Sept 13 Discussion

September 16, 2007 at 9:59 pm Leave a comment

Present: Jordan Kohn, Laura Mulshine, Laura Bradley, Look Tobin, Kassi Dallavis, Erin McCowen, Emily Justusson, Cameron Kellett, Alan Shusterman

We had a short discussion regarding upcoming events in the Portland area and how to gain access with only limited funds. Ideas varied, practical and impractical. Later in the day I discovered and posted information about Reed’s Opportunity Grants for students.

We also talked about bicycling in Portland. Two parts of the Springwater Corridor bike trail run really close to campus.

  • Johnson Creek – Springwater Corridor. This trail runs east (to Gresham and beyond) and west (to the Sellwood neighborhood) on the south edge of the Eastmoreland neighborhood. It is very easy to get to. Ride south on Reed College Ave to the end (about a mile). Turn left and ride a few blocks to SE 37th. Turn right and go two blocks to the trailhead. The last two blocks are not paved, but they are short and the entrance to the trailhead is obvious (and it has finally been paved), but it is steep. For safety sake, walk your bike down to the bike trail.
  • Springwater Corridor – East Bank Esplanade. This trail runs south (to the Sellwood Bridge) and north (to the Steel Bridge) on the east bank of the Willamette river. It is a little harder to find from Reed (about a 2 mile ride) and one (rather long, but nice) way to get there is to go west on the Johnson Creek trail to the Sellwood neighborhood and wander westward (and a little north) until you find yourself under the Sellwood Bridge.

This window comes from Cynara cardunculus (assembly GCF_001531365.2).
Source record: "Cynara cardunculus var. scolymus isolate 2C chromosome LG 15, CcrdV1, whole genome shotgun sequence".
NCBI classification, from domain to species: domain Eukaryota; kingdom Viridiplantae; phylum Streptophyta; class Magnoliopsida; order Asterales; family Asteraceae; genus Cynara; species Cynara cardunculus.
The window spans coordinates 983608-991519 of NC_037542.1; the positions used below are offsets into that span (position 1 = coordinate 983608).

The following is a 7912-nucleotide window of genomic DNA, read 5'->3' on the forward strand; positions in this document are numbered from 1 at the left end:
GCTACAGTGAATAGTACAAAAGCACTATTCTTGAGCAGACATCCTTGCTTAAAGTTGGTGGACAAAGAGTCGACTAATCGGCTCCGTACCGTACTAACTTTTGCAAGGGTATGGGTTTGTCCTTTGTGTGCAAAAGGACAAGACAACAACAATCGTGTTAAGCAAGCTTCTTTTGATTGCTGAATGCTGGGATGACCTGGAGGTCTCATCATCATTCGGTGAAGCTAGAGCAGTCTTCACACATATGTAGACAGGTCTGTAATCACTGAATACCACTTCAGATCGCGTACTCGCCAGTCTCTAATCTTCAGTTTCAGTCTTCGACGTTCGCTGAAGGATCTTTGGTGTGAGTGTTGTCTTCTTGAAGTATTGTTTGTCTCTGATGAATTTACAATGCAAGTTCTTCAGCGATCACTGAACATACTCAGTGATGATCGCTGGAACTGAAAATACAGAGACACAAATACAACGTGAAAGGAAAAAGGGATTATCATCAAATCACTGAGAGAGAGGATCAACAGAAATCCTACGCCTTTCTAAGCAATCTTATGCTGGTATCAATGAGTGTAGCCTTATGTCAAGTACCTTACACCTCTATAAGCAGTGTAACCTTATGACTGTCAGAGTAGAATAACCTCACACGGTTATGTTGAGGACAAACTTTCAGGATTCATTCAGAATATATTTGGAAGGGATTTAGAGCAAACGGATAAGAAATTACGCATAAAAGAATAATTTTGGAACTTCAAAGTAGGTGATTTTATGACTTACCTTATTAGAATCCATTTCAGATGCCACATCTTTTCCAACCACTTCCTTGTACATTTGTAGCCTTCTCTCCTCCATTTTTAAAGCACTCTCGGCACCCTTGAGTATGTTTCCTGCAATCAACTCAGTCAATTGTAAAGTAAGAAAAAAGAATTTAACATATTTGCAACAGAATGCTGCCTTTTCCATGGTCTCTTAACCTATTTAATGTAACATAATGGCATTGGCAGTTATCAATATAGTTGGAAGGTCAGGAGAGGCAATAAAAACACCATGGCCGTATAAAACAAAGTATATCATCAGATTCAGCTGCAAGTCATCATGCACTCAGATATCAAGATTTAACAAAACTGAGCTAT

• Map and Online Info. Info about the east-west and south-north sections of the Springwater Corridor bike trail (actually a mixed use trail) and other Portland area bike trails is available online.

Jordan and Laura then guided a discussion of several articles relating to biogas. When organic materials (like pig manure or dead plants) break down anaerobically they release methane, CH4. Methane is a potent greenhouse gas, but it can also be used as a fuel (it is the major component of natural gas).

When methane is burned, it releases energy and makes another greenhouse gas, carbon dioxide. This raises an important question, from a global climate perspective, is it better for farms and sewage plants to release methane into the atmosphere directly or try to collect it and burn it for energy? A number of factors need to be considered. First, when burned, one methane molecule makes one carbon dioxide molecule. Second, that methane molecule creates a larger greenhouse effect than the carbon dioxide molecule. This suggests that we are better off extracting energy from the methane molecule by using it as a fuel than just releasing it directly into the atmosphere. One more thing, methane is naturally converted to carbon dioxide in the atmosphere by photochemical reactions involving atmospheric oxygen. So it is only a question of “when” the methane turns into carbon dioxide and whether we derive any benefit from it (such as not using another fossil fuel in its place).

Laura and Jordan led us through two papers that examined means for enhancing methane production from organic material. The first paper showed that adding colonies of “hydrogen-producing bacteria” to the sludge led to enhanced methane formation. The second paper showed that shining (visible) light on a fermenting system could also enhance methane production.

Reading:

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Entry filed under: Meeting notes.

Attend a Conference Next meeting Sept 20, Th, noon

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